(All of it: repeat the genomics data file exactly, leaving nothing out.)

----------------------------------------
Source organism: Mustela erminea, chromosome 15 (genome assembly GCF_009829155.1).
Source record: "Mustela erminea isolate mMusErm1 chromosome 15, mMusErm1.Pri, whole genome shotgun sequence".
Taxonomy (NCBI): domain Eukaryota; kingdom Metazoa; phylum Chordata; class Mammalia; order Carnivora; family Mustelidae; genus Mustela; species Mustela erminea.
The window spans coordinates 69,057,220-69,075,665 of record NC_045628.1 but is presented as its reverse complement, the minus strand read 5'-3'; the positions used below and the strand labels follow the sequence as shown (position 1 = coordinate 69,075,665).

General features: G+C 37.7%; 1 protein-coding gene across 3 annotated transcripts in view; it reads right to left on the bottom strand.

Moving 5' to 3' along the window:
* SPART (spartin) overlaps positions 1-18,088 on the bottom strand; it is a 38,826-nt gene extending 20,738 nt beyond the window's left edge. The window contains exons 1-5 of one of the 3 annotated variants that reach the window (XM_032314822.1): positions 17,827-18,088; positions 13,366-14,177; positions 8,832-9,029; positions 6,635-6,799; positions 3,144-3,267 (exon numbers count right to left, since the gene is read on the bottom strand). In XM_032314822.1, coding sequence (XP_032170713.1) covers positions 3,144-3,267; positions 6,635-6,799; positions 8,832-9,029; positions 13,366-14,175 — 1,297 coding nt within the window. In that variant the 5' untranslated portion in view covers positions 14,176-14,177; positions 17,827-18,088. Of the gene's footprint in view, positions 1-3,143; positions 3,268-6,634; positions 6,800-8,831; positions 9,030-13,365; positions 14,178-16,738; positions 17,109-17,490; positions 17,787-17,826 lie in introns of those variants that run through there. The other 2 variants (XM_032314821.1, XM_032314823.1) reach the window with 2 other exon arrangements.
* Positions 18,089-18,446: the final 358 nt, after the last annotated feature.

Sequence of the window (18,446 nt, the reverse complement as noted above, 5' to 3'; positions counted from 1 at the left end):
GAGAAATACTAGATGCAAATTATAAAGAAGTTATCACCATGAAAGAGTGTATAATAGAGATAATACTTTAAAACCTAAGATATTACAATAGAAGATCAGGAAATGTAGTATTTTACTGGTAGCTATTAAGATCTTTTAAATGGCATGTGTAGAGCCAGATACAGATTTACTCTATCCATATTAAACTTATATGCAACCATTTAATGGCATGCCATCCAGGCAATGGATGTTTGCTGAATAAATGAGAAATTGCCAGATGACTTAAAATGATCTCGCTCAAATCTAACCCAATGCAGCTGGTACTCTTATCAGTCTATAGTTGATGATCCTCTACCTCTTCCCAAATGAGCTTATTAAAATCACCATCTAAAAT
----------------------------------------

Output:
Source organism: Mustela erminea, chromosome 15 (genome assembly GCF_009829155.1).
Source record: "Mustela erminea isolate mMusErm1 chromosome 15, mMusErm1.Pri, whole genome shotgun sequence".
Taxonomy (NCBI): domain Eukaryota; kingdom Metazoa; phylum Chordata; class Mammalia; order Carnivora; family Mustelidae; genus Mustela; species Mustela erminea.
The window spans coordinates 69,057,220-69,075,665 of record NC_045628.1 but is presented as its reverse complement, the minus strand read 5'-3'; the positions used below and the strand labels follow the sequence as shown (position 1 = coordinate 69,075,665).

General features: G+C 37.7%; 1 protein-coding gene across 3 annotated transcripts in view; it reads right to left on the bottom strand.

Moving 5' to 3' along the window:
* SPART (spartin) overlaps positions 1-18,088 on the bottom strand; it is a 38,826-nt gene extending 20,738 nt beyond the window's left edge. The window contains exons 1-5 of one of the 3 annotated variants that reach the window (XM_032314822.1): positions 17,827-18,088; positions 13,366-14,177; positions 8,832-9,029; positions 6,635-6,799; positions 3,144-3,267 (exon numbers count right to left, since the gene is read on the bottom strand). In XM_032314822.1, coding sequence (XP_032170713.1) covers positions 3,144-3,267; positions 6,635-6,799; positions 8,832-9,029; positions 13,366-14,175 — 1,297 coding nt within the window. In that variant the 5' untranslated portion in view covers positions 14,176-14,177; positions 17,827-18,088. Of the gene's footprint in view, positions 1-3,143; positions 3,268-6,634; positions 6,800-8,831; positions 9,030-13,365; positions 14,178-16,738; positions 17,109-17,490; positions 17,787-17,826 lie in introns of those variants that run through there. The other 2 variants (XM_032314821.1, XM_032314823.1) reach the window with 2 other exon arrangements.
* Positions 18,089-18,446: the final 358 nt, after the last annotated feature.

Sequence of the window (18,446 nt, the reverse complement as noted above, 5' to 3'; positions counted from 1 at the left end):
GAGAAATACTAGATGCAAATTATAAAGAAGTTATCACCATGAAAGAGTGTATAATAGAGATAATACTTTAAAACCTAAGATATTACAATAGAAGATCAGGAAATGTAGTATTTTACTGGTAGCTATTAAGATCTTTTAAATGGCATGTGTAGAGCCAGATACAGATTTACTCTATCCATATTAAACTTATATGCAACCATTTAATGGCATGCCATCCAGGCAATGGATGTTTGCTGAATAAATGAGAAATTGCCAGATGACTTAAAATGATCTCGCTCAAATCTAACCCAATGCAGCTGGTACTCTTATCAGTCTATAGTTGATGATCCTCTACCTCTTCCCAAATGAGCTTATTAAAATCACCATCTAAAAT